Worship when you want

by Chatrarat Kaewmorakot, The Nation, Dec 18, 2005

Bangkok, Thailand -- One city temple’s flexi-hours have proved a big draw to the time-challenged, and authorities hope to see others follow suit. Bangkok’s Wat Suthat Thepwararam is one of the few city temples that is crowded most evenings, thanks to its flexi-hours that cater to residents who are pressed for time. From 7am to 9pm, it has become an increasingly popular place for those who come to pray, hear sermons and meditate after a stressful day at work.

The monastery has opened late into the evening for more than a decade, and has become a model for the Culture Ministry to emulate.

The ministry hopes other temples countrywide will also adopt flexi-hours so that more people, especially teenagers, may be able to embrace Buddhism.

“We think convenient hours are a factor as working people find it tough to visit temples in the daytime,” said Phra Ratchavichit Patipan, an assistant to Wat Suthat’s abbot. Traffic jams often deter commuting during working hours.

Monks traditionally perform evening prayers around 4pm, but Wat Suthat has adjusted prayer times to suit more people.

“As for teens, we should not blame them for not going to temples. I believe if more temples adapt to changing times, more teens should come,” he said.

About 60 monks at the temple took part in the late-evening activities when they started in 1994.

Initially, there were few visitors but the temple did not give up.

“Today, we have up to 400 people joining our late-evening programme on a weekday. The number of visitors at weekends is higher.

“We’ve also introduced a midday programme for people who find it more convenient to come during lunch breaks,” Phra Ratchavichit added. Founded in 1807 by King Rama I, Wat Suthat houses the giant Buddha statue “Phra Sri Sakyamuni” from Sukhothai.

With its historical importance and magnificent architecture, the temple has been nominated as a Unesco World Heritage Site.

Prior to 1994, the temple was very conservative. Visitors could pay respect to the image but were not allowed to pray with monks, said Phra Ratchavichit.

Situated near the Bangkok Metropolitan Administration headquarters, the temple receives most of its visitors around 6.30pm.

At 7pm, monks start taking turns to lead prayers before conducting a sermon, based on the Tripitaka.

“We focus only on Phra Sutra, one of the Tripitaka’s three parts. We’ve not completed this part yet, even though we’ve been doing it for the past 11 years. The contents are really lengthy,” Phra Ratchavichit said.

After the sermon, visitors meditate for 15 minutes. When it ends, they help shut the windows and doors. Most leave by 9pm.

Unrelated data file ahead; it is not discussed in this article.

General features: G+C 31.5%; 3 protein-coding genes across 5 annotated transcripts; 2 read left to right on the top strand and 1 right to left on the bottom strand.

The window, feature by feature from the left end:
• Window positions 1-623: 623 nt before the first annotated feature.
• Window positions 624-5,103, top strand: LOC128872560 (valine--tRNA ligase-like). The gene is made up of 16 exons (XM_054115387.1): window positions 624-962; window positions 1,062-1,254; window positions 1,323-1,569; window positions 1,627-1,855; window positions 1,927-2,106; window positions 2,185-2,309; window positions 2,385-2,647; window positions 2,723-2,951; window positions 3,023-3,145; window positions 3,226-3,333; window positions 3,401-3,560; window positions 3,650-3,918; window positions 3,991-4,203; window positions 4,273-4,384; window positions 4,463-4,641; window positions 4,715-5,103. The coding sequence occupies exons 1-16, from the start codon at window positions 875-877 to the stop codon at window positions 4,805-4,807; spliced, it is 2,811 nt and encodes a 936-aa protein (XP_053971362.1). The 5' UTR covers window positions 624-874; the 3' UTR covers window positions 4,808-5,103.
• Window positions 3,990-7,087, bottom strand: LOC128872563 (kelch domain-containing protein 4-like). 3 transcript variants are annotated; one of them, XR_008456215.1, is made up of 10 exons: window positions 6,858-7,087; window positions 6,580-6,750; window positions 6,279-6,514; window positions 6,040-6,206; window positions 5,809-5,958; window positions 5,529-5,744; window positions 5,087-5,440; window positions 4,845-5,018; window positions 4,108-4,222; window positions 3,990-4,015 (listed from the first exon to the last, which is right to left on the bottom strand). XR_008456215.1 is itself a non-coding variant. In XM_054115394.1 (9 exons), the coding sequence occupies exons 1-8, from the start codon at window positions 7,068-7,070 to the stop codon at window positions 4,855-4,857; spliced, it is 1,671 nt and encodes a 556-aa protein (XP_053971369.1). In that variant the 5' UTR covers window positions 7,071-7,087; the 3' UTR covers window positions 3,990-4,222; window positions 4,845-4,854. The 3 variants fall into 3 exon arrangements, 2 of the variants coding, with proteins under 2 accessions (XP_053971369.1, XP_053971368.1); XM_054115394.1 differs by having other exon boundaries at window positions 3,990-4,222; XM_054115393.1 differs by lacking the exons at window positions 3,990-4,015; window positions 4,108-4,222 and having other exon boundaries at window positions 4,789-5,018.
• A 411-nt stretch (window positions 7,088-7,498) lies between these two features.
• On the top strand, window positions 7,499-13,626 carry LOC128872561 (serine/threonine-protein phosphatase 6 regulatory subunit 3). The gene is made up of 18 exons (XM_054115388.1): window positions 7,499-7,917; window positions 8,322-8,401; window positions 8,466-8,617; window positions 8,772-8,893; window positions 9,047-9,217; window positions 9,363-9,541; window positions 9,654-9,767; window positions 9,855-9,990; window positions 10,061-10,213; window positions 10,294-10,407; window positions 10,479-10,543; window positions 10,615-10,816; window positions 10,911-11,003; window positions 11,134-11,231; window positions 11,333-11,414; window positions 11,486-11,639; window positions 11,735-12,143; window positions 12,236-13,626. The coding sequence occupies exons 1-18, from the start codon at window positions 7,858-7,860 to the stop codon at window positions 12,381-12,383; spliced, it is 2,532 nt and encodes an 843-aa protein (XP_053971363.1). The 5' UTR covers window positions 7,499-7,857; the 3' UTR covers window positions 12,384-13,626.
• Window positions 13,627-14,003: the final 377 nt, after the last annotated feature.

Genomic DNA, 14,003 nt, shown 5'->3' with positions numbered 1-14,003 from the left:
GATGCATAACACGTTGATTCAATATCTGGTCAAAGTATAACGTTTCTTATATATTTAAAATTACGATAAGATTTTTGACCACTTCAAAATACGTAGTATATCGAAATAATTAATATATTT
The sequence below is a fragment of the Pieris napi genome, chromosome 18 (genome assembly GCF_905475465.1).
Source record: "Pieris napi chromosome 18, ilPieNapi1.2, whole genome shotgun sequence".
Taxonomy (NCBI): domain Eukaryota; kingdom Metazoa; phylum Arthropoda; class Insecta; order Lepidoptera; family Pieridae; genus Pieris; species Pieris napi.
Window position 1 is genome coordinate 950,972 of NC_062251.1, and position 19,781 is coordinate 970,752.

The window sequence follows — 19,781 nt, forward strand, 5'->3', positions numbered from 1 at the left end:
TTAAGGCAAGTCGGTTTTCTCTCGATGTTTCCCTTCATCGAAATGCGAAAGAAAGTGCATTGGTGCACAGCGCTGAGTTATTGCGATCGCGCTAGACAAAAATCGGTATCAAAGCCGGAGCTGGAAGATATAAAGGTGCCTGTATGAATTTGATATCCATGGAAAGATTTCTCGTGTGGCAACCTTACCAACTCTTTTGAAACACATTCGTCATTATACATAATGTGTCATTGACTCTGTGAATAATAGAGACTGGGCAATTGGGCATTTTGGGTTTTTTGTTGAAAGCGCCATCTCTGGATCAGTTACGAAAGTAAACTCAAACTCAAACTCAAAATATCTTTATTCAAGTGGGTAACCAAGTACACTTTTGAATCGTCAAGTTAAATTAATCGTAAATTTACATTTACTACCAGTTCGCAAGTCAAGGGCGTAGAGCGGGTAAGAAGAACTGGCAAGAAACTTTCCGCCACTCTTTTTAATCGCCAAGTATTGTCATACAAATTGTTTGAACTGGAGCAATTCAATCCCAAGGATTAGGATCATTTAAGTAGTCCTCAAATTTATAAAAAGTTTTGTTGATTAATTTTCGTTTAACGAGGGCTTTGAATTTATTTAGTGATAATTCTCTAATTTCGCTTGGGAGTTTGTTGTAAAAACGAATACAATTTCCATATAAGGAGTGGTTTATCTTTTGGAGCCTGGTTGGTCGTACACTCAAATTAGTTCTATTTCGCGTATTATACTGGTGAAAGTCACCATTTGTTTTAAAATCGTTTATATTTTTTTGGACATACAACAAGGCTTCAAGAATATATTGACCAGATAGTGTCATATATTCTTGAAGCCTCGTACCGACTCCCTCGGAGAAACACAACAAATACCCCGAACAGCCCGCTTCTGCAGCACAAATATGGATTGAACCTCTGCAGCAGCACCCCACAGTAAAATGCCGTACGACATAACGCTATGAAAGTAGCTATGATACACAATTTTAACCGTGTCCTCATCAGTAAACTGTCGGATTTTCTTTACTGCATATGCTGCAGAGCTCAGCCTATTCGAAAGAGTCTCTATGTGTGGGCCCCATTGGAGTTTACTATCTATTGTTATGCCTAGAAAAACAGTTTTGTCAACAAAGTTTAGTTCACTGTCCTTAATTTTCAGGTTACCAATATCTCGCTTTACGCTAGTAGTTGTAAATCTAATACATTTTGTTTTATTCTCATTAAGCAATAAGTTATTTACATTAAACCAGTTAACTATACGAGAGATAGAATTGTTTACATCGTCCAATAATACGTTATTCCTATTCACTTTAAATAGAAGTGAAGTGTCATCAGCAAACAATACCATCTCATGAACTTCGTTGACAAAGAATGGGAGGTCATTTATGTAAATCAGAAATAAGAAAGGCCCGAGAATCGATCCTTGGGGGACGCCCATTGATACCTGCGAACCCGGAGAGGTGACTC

Suvimol Wongluck, 25, goes to Wat Suthat almost every evening even though her home is not close by.

“Wat Suthat is flexible as most temples shut by late afternoon. It’s convenient for me. Moreover, I like the beautiful architecture of this temple,” she said.

Somkiet Katesrinarong, 36, who works at a bookstore in nearby Pahurat, said Wat Suthat was his only option as he finishes work at 7pm.

“I like prayers. It helps you cope with life better. When you’re in trouble, prayers help you manage problems at hand more efficiently,” he said.

Meanwhile, Noppadon Sinpisuth, a university student, said he visited temples only once or twice a year because he is not totally comfortable in such places.

“Basically, I feel awkward. It would be great if temples were modernised to appeal to a younger crowd. Otherwise, I suppose many of them will still stay away,” he said.

Another vocational school student, Burinthorn Sae Lor, said: “Teenagers prefer ease and convenience. Dharma should be made easier for youths. Buddhist leaders should also carry out a public relations campaign to attract young people. We may also use business-like methods to draw teens.

“In addition, some teens have a somewhat negative perception of monks because of scandalous stories about some monks.”

A recent survey showed 45 per cent of local teens had never prayed at a temple, listened to sermons or meditated there.

To address this trend, the Culture Ministry is planning to introduce a religious zone inside department stores where teens can join in a prayer with monks.

Preecha Kantiya of the Religious Affair Department said the government was also considering trying to attract teens to temples by organising tutorials, music and computer training sessions there.

“First of all, we want to get them inside the temples so that our monks can encourage them to embrace Buddhism. We may also hold a Sunday Buddhist school in every province,” he said.

Dr Amornwit Nakhontap of Chulalongkorn University’s Faculty of Education said: “Teens do need counselling, but Buddhist temples have been unable to adapt to meet their needs. For instance, teens may prefer easier ways to understand Buddha’s teachings for self-realisation and self-control.”

“More importantly, monks also have to be more innovative in dealing with youths. Young monks should add painting or music classes into their sermons. They have to befriend youths before they can teach them,” he added.